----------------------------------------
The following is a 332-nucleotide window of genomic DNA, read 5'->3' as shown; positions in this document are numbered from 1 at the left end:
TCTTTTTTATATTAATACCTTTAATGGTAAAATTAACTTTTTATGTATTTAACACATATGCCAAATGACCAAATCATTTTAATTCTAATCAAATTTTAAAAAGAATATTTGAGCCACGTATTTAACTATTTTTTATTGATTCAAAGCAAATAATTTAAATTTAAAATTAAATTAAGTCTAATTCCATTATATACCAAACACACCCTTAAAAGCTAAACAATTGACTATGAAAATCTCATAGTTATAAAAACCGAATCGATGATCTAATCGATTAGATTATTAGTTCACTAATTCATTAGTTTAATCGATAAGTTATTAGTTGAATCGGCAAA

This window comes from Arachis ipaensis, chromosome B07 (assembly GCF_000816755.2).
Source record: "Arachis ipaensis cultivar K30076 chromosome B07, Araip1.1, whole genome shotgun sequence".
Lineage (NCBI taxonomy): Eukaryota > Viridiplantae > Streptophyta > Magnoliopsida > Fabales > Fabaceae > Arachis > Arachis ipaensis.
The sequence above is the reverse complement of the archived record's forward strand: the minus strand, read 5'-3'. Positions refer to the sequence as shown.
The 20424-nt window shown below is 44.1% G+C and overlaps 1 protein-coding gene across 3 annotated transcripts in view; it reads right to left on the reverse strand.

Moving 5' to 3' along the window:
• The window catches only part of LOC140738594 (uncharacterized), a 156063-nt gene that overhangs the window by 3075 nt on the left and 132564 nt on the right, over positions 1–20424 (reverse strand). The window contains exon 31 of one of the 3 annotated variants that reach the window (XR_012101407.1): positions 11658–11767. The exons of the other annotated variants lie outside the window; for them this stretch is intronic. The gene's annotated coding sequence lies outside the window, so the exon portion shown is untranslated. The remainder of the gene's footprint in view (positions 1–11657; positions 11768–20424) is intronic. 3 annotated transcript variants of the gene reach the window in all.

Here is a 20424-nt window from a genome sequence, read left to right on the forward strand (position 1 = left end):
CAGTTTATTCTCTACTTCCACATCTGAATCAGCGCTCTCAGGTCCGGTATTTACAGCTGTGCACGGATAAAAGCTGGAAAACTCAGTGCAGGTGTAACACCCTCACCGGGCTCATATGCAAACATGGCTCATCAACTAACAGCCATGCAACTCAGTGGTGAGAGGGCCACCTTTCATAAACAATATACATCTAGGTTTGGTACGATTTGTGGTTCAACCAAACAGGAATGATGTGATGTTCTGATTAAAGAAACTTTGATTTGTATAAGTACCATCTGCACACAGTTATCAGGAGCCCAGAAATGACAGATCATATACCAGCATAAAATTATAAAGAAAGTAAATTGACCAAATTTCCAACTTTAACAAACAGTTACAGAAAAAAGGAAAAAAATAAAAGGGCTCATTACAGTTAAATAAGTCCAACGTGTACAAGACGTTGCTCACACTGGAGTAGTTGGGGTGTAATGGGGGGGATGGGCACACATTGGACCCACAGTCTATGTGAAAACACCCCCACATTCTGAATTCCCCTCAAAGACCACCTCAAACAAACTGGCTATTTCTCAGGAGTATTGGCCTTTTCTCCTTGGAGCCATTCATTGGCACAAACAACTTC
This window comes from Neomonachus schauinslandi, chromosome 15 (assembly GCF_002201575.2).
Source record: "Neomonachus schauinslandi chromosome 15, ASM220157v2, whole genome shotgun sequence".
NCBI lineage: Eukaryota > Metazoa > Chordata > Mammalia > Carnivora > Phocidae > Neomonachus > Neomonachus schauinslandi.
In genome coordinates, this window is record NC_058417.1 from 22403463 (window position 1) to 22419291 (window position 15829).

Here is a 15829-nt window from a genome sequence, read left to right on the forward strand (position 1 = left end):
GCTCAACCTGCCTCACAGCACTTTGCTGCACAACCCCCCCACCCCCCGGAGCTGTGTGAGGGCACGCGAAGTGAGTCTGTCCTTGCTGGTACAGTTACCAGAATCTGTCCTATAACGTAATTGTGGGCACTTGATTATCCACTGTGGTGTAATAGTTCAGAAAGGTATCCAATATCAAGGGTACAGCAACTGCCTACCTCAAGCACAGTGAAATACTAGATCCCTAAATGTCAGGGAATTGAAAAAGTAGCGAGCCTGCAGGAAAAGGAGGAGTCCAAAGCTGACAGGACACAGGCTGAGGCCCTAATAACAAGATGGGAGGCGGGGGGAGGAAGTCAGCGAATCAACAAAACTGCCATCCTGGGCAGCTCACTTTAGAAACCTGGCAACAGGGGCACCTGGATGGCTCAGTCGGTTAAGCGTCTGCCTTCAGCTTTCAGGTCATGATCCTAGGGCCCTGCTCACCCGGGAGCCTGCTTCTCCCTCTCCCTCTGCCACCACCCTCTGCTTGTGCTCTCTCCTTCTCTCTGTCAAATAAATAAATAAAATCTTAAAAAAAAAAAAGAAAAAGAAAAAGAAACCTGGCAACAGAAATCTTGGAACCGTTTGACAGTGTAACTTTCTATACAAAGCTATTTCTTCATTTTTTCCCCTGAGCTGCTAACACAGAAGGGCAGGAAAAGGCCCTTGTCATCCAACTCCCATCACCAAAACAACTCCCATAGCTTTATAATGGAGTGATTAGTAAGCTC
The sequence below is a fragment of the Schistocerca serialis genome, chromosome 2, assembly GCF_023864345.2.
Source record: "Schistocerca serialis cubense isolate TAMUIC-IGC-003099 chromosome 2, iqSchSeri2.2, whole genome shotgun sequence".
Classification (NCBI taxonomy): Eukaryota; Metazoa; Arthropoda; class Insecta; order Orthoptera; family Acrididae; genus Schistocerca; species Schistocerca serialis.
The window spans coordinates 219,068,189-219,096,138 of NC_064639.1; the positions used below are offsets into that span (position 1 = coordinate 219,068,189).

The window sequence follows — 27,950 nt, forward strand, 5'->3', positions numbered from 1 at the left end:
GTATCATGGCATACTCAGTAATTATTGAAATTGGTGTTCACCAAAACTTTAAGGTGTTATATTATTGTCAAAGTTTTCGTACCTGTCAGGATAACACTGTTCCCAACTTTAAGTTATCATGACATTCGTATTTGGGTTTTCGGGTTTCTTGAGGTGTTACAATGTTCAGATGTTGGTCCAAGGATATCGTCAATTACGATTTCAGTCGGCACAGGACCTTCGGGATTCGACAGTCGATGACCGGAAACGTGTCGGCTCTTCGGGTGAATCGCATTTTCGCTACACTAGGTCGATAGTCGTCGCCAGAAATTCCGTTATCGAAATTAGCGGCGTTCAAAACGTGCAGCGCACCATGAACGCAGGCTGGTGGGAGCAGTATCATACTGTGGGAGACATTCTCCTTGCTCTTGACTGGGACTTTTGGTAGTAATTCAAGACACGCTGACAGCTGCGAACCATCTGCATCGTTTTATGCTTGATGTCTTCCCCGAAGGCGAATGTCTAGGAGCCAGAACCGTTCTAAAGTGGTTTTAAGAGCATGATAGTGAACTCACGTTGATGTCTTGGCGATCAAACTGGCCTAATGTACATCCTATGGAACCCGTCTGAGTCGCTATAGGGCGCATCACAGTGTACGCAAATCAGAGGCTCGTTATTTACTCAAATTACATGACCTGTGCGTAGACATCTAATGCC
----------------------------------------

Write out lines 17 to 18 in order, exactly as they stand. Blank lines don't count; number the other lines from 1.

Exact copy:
GCTCAACCTGCCTCACAGCACTTTGCTGCACAACCCCCCCACCCCCCGGAGCTGTGTGAGGGCACGCGAAGTGAGTCTGTCCTTGCTGGTACAGTTACCAGAATCTGTCCTATAACGTAATTGTGGGCACTTGATTATCCACTGTGGTGTAATAGTTCAGAAAGGTATCCAATATCAAGGGTACAGCAACTGCCTACCTCAAGCACAGTGAAATACTAGATCCCTAAATGTCAGGGAATTGAAAAAGTAGCGAGCCTGCAGGAAAAGGAGGAGTCCAAAGCTGACAGGACACAGGCTGAGGCCCTAATAACAAGATGGGAGGCGGGGGGAGGAAGTCAGCGAATCAACAAAACTGCCATCCTGGGCAGCTCACTTTAGAAACCTGGCAACAGGGGCACCTGGATGGCTCAGTCGGTTAAGCGTCTGCCTTCAGCTTTCAGGTCATGATCCTAGGGCCCTGCTCACCCGGGAGCCTGCTTCTCCCTCTCCCTCTGCCACCACCCTCTGCTTGTGCTCTCTCCTTCTCTCTGTCAAATAAATAAATAAAATCTTAAAAAAAAAAAAGAAAAAGAAAAAGAAACCTGGCAACAGAAATCTTGGAACCGTTTGACAGTGTAACTTTCTATACAAAGCTATTTCTTCATTTTTTCCCCTGAGCTGCTAACACAGAAGGGCAGGAAAAGGCCCTTGTCATCCAACTCCCATCACCAAAACAACTCCCATAGCTTTATAATGGAGTGATTAGTAAGCTC
The sequence below is a fragment of the Schistocerca serialis genome, chromosome 2, assembly GCF_023864345.2.